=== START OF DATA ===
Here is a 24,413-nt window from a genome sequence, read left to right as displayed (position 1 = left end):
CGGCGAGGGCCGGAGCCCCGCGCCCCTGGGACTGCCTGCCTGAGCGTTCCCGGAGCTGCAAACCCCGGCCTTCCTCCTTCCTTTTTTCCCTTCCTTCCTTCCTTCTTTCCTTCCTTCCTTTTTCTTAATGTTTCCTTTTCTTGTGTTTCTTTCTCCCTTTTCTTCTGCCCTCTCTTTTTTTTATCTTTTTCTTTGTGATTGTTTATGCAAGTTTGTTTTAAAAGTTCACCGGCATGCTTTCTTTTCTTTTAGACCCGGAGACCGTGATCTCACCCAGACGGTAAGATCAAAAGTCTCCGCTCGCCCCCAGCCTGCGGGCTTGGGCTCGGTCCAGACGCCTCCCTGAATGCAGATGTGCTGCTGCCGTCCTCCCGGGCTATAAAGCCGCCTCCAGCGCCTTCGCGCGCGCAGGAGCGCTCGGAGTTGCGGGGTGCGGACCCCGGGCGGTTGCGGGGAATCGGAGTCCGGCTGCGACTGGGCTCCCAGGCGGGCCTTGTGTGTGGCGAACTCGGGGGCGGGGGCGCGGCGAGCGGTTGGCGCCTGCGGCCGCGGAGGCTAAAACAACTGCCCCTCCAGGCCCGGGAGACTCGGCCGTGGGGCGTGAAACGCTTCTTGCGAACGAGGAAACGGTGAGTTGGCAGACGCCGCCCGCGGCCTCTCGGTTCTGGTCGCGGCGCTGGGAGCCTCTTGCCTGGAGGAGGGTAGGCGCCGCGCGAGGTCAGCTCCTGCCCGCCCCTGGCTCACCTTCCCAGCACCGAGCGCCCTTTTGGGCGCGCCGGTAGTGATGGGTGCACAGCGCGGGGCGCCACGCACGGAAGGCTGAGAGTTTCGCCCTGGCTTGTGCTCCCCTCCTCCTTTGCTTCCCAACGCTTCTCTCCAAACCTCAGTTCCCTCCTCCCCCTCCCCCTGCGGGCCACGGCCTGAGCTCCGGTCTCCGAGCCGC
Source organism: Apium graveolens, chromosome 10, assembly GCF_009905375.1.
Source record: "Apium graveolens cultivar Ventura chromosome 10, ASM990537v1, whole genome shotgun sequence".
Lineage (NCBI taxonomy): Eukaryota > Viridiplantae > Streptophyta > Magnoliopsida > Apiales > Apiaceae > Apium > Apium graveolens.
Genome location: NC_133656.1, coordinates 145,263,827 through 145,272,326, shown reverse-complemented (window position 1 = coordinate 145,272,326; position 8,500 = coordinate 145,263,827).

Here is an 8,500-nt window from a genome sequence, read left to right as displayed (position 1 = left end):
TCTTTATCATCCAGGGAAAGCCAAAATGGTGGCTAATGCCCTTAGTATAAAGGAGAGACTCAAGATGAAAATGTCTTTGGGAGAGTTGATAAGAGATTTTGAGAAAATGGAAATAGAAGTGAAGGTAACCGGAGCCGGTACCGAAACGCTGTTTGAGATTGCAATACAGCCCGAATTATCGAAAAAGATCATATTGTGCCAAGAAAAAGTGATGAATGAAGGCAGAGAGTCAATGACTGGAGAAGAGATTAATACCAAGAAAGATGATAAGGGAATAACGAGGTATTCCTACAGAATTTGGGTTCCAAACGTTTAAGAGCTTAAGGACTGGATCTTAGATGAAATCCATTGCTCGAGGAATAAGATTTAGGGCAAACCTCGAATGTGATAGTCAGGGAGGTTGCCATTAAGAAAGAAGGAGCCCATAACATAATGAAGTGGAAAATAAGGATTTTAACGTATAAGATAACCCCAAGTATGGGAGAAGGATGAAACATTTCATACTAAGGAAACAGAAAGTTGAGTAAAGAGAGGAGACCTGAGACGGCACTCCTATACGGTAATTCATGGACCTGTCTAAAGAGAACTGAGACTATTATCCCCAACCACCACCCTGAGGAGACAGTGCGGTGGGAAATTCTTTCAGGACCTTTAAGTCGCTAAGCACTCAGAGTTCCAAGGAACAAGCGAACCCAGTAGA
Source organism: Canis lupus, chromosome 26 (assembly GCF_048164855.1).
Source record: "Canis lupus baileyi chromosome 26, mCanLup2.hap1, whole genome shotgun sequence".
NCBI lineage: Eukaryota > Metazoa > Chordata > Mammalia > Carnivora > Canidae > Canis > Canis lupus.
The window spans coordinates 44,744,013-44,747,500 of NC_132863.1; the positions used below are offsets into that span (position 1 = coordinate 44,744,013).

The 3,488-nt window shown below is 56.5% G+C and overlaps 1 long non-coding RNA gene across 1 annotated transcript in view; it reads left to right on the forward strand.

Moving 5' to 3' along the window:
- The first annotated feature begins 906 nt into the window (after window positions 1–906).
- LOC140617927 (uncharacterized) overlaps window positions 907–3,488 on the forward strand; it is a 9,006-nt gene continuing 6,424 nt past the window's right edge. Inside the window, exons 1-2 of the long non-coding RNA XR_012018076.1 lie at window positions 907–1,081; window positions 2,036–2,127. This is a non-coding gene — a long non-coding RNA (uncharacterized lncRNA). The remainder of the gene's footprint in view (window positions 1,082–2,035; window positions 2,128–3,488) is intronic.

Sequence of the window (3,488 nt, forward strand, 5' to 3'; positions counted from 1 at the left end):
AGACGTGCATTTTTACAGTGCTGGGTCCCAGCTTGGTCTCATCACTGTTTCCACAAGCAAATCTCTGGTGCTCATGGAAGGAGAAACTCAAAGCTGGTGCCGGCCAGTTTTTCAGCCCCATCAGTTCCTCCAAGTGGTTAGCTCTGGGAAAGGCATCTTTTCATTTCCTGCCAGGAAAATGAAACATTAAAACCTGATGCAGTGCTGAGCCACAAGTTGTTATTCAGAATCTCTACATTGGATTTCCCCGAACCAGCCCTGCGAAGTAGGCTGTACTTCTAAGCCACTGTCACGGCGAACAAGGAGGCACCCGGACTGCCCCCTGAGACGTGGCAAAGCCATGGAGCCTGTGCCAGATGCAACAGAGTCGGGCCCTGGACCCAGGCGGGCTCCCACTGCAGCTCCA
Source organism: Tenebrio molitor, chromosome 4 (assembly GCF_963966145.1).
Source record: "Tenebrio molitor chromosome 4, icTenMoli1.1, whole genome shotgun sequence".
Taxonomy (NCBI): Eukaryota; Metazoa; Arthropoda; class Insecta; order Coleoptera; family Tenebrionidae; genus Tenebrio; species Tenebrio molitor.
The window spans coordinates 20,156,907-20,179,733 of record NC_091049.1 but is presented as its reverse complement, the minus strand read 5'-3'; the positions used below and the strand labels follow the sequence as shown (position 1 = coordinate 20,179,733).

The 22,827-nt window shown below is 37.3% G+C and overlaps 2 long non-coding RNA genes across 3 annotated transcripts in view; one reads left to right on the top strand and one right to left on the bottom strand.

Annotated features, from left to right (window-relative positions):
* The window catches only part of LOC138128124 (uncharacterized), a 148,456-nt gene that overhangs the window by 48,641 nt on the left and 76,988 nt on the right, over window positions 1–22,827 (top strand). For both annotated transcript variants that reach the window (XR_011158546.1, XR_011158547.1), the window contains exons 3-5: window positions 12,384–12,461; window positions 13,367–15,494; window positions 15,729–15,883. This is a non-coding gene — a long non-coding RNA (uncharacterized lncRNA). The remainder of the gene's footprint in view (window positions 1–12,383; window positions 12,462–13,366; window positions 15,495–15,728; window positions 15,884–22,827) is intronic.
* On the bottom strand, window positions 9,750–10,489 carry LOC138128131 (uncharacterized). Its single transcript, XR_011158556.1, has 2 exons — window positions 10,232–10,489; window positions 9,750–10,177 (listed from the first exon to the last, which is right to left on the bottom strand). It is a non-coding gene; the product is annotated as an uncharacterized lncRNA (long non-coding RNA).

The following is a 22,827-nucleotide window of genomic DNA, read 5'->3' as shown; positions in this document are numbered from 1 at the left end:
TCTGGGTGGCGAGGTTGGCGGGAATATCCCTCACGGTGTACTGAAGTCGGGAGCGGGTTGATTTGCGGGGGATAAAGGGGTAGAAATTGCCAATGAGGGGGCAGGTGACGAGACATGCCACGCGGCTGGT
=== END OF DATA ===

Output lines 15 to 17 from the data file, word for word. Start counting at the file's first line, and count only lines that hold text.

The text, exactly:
- The first annotated feature begins 906 nt into the window (after window positions 1–906).
- LOC140617927 (uncharacterized) overlaps window positions 907–3,488 on the forward strand; it is a 9,006-nt gene continuing 6,424 nt past the window's right edge. Inside the window, exons 1-2 of the long non-coding RNA XR_012018076.1 lie at window positions 907–1,081; window positions 2,036–2,127. This is a non-coding gene — a long non-coding RNA (uncharacterized lncRNA). The remainder of the gene's footprint in view (window positions 1,082–2,035; window positions 2,128–3,488) is intronic.

Sequence of the window (3,488 nt, forward strand, 5' to 3'; positions counted from 1 at the left end):